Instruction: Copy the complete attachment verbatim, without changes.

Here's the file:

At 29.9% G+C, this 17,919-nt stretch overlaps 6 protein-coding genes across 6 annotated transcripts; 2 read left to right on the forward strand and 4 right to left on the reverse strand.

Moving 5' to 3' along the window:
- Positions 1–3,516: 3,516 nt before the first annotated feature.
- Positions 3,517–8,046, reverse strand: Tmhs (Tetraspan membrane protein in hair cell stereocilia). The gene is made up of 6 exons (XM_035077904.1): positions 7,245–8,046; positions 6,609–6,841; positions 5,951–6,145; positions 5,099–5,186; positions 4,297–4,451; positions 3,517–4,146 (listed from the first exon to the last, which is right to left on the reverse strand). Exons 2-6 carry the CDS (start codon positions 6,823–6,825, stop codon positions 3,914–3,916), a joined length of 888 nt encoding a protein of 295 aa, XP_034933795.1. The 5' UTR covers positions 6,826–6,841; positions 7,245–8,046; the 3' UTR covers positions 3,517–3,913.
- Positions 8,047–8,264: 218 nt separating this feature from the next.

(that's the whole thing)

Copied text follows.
At 29.9% G+C, this 17,919-nt stretch overlaps 6 protein-coding genes across 6 annotated transcripts; 2 read left to right on the forward strand and 4 right to left on the reverse strand.

Moving 5' to 3' along the window:
- Positions 1–3,516: 3,516 nt before the first annotated feature.
- Positions 3,517–8,046, reverse strand: Tmhs (Tetraspan membrane protein in hair cell stereocilia). The gene is made up of 6 exons (XM_035077904.1): positions 7,245–8,046; positions 6,609–6,841; positions 5,951–6,145; positions 5,099–5,186; positions 4,297–4,451; positions 3,517–4,146 (listed from the first exon to the last, which is right to left on the reverse strand). Exons 2-6 carry the CDS (start codon positions 6,823–6,825, stop codon positions 3,914–3,916), a joined length of 888 nt encoding a protein of 295 aa, XP_034933795.1. The 5' UTR covers positions 6,826–6,841; positions 7,245–8,046; the 3' UTR covers positions 3,517–3,913.
- Positions 8,047–8,264: 218 nt separating this feature from the next.